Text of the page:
Audiences love streamed content. According to Statista, the worldwide number of transactional video on demand users worldwide is 258 million in 2018, with the prediction that it will reach almost 317 million by 2022.

According to Deloitte, by 2017 55% of US households subscribed to paid video streaming services. In fact, on average they subscribe to three on-demand services.

When asked (again by Deloitte), why they loved streaming so much, the first three reasons were predictable: they could watch when they want; they could watch where they want; and they could watch without commercials.

However, it’s reason four that is really the top one and significantly one that is under the control of the service providers. And this is that they value the quality of the original content offered. 54% of subscribers said they had signed up for a service specifically to watch original content.

We know that streaming services are producing excellent content. At the 2018 Golden Globe Awards (again admittedly very US-centric), five of the 11 awards in the television categories were not won by television companies. They went to Netflix, Hulu and Amazon.

But if subscribers like streaming, they are getting increasingly choosy about how they pay for it. And this is putting a strain on established business models.

Traditional subscription models are really under pressure. Too many channels they do not want (and with the content discovery problems of poking around vast EPGs) means that 70% of the Deloitte survey reported getting too little value for their subscription.

Add to this the growing numbers of millennials or post-boomers or gen X or whatever you call the coming generation. They have never subscribed to a television service and see no reason why they ever should in the future. This applies, of course, to traditional cable and satellite services as well as subscription streaming.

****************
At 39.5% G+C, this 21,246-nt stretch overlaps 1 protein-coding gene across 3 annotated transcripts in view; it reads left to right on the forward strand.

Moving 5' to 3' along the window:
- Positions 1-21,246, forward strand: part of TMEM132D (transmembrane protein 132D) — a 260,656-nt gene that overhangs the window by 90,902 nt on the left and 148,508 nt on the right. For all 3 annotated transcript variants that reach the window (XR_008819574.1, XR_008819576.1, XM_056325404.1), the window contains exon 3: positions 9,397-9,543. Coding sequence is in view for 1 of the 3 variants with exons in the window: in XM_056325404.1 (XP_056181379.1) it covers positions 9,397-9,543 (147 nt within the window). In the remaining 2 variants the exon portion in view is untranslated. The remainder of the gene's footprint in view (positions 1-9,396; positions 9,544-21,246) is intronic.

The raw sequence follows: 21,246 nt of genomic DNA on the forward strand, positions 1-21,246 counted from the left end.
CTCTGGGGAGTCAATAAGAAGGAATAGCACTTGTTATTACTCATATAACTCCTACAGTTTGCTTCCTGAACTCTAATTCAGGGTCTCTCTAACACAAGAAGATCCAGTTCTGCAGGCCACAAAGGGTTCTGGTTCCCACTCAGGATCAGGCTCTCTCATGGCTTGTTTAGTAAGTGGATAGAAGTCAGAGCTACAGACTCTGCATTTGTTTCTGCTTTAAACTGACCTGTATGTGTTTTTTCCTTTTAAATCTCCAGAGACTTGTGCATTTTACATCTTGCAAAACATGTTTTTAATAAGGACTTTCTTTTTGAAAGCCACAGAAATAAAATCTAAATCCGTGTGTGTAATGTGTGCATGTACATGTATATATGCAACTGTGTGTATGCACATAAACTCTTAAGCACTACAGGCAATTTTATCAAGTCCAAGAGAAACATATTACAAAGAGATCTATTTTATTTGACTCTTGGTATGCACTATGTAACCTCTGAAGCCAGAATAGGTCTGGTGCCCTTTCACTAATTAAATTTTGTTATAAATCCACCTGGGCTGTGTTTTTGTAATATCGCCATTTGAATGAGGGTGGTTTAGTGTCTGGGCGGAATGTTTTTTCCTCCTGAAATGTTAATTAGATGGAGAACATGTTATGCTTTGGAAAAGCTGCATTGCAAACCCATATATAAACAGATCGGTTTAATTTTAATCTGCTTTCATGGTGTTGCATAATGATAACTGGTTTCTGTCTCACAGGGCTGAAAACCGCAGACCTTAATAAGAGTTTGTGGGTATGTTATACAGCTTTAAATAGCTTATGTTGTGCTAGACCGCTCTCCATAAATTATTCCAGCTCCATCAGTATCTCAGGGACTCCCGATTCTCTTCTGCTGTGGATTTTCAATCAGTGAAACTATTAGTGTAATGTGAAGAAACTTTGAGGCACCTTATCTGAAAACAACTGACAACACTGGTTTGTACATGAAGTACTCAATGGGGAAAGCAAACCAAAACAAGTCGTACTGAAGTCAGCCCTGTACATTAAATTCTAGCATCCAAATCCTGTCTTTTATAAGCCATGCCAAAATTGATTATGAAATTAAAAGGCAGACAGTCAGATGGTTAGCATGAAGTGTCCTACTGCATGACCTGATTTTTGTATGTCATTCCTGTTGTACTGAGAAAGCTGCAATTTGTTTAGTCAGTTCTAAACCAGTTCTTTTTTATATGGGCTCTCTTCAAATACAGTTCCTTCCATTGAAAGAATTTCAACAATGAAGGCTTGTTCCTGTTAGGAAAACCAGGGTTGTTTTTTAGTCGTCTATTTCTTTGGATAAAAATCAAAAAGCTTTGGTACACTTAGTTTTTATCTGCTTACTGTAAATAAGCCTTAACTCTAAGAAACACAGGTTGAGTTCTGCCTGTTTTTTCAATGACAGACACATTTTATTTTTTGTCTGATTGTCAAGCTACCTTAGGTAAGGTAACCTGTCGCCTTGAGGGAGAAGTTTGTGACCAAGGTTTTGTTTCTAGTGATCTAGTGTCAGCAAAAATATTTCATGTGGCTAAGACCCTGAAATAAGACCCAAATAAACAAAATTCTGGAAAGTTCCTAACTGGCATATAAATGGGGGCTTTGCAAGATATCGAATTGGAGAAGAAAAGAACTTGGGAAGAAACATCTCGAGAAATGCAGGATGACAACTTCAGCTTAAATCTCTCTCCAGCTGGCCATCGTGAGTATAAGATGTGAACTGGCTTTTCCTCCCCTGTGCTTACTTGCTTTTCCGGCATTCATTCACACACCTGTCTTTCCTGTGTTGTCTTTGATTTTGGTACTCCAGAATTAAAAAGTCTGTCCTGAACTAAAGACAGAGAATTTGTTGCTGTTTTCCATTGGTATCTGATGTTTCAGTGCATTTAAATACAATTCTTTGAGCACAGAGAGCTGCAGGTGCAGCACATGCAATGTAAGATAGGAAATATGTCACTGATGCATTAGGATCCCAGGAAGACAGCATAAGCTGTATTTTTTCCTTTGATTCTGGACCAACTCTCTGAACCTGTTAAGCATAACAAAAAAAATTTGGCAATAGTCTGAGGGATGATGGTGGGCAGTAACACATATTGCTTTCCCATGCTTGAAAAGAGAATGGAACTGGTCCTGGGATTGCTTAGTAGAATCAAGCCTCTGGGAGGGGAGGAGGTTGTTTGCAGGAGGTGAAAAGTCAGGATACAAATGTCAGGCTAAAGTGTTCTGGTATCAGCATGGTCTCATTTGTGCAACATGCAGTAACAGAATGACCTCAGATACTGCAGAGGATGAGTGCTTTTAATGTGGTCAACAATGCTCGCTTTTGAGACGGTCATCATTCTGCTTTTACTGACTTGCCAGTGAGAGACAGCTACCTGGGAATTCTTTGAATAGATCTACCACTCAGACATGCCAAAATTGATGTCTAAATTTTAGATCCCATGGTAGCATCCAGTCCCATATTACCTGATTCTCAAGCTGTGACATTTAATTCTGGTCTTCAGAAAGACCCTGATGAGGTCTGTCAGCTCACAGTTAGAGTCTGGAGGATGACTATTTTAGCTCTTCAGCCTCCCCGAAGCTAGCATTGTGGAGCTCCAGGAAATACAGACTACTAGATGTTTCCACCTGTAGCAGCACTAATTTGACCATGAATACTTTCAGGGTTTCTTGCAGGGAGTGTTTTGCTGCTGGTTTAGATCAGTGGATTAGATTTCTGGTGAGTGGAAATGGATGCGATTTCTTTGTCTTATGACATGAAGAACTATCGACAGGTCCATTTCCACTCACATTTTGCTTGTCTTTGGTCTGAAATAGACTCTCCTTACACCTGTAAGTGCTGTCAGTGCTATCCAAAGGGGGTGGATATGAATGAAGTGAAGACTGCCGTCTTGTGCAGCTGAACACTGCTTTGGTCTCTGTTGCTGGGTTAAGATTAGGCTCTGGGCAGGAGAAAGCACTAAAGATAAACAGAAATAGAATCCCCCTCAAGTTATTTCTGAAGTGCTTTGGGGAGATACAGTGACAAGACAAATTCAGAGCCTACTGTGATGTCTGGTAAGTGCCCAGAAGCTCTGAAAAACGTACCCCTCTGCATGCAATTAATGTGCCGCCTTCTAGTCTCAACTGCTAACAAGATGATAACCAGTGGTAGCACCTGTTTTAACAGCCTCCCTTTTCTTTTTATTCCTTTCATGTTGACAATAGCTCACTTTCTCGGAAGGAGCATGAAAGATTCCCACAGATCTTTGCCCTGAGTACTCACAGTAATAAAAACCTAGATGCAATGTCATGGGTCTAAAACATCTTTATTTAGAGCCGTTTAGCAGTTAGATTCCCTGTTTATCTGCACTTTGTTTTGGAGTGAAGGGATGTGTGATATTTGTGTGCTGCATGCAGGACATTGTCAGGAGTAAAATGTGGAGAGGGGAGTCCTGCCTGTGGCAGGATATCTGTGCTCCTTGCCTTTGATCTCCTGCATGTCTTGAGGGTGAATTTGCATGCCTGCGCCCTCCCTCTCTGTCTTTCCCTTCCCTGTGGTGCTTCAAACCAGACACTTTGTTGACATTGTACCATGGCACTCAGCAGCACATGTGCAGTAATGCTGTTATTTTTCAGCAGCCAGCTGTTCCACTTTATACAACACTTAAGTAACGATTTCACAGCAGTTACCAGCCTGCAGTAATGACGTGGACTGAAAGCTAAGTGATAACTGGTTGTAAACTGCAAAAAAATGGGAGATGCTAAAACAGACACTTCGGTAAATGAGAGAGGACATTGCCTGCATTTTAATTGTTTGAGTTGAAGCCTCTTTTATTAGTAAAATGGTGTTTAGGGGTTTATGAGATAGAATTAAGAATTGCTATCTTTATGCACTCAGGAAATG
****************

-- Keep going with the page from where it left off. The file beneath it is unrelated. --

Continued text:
And talking of the not-too-distant future, here’s another technical challenge to the status quo. 5G telecoms promises ubiquitous high speed, high density data coverage. So why would you bother to install and pay for home broadband.

For years, triple play has been nirvana: selling people telephony, data and content on one bill, because that makes it very “sticky”. But if you don’t need fixed line telephony, and any device with a 5G chip has more than enough data, how are you going to sell content?

All of which might lead you to think that transactional VoD – pay per view – will be the way of the future. But that has its challenges, too. Most obviously it is even harder to solve the discovery problem. You know what you are going to get from a television channel, even if few of us ever bother to find out what that is for many of the hundreds of channels on offer.

But if you take channels away, how will you know what programmes are even out there? How will you know that someone has made a great drama about a schoolteacher who becomes a drugs baron, or about the inmates of a women’s prison, or even about the tensions and interactions between an aristocratic family and its servants a hundred years ago?

Without any guarantee that a sufficiently large audience will find your programme, how do you go to the bank manager and ask for the money? It is entirely reasonable to put together a business plan which says, “I need to borrow $40 million to make this series, but I have already sold it to NBC, TF1 and NRK and I’m sure we’ll pick up a lot more customers.”

Quite a bit harder to build a case which says, “I need to borrow $40 million to make this series, and with luck and some positive social media comments then a hundred million people worldwide might watch at least an episode or two, and I will get 20 cents a viewer an episode”. Especially as we have all grown very savvy about releasing our personal data, so the big data engines will have less to work with.

Pricing pay per view is also going to be sensitive. The Statista forecast predicts an overall rise in revenues of 17% between 2018 and 2022. At the same time the number of subscribers will rise nearly 23% in the same period.

Or to put it another way, the bottom line may be growing but ARPU will actually fall 5% in the next four years.

This feels like an insoluble conundrum. We want better content, but you have to guess what we want, and we are going to pay less for it – and nothing if we don’t like it. These are challenging times.


Guest blog by:

Dick Hobbs

Independent Industry Commentator and Consultant



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